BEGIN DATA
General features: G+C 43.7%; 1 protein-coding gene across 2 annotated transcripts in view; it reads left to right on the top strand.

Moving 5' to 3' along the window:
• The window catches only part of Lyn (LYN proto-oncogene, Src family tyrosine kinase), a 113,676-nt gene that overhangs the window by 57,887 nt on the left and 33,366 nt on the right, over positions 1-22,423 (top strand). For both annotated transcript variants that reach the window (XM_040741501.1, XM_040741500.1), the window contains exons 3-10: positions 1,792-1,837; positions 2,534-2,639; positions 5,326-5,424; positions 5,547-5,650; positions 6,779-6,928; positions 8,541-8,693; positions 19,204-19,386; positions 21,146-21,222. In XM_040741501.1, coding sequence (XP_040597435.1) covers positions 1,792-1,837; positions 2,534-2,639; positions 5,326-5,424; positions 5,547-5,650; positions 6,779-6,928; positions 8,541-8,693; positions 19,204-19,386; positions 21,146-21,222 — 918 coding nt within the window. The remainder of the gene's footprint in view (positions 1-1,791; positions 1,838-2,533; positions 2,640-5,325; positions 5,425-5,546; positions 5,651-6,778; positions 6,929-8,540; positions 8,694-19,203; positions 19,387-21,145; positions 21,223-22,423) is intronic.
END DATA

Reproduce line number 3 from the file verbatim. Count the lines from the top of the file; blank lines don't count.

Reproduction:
• The window catches only part of Lyn (LYN proto-oncogene, Src family tyrosine kinase), a 113,676-nt gene that overhangs the window by 57,887 nt on the left and 33,366 nt on the right, over positions 1-22,423 (top strand). For both annotated transcript variants that reach the window (XM_040741501.1, XM_040741500.1), the window contains exons 3-10: positions 1,792-1,837; positions 2,534-2,639; positions 5,326-5,424; positions 5,547-5,650; positions 6,779-6,928; positions 8,541-8,693; positions 19,204-19,386; positions 21,146-21,222. In XM_040741501.1, coding sequence (XP_040597435.1) covers positions 1,792-1,837; positions 2,534-2,639; positions 5,326-5,424; positions 5,547-5,650; positions 6,779-6,928; positions 8,541-8,693; positions 19,204-19,386; positions 21,146-21,222 — 918 coding nt within the window. The remainder of the gene's footprint in view (positions 1-1,791; positions 1,838-2,533; positions 2,640-5,325; positions 5,425-5,546; positions 5,651-6,778; positions 6,929-8,540; positions 8,694-19,203; positions 19,387-21,145; positions 21,223-22,423) is intronic.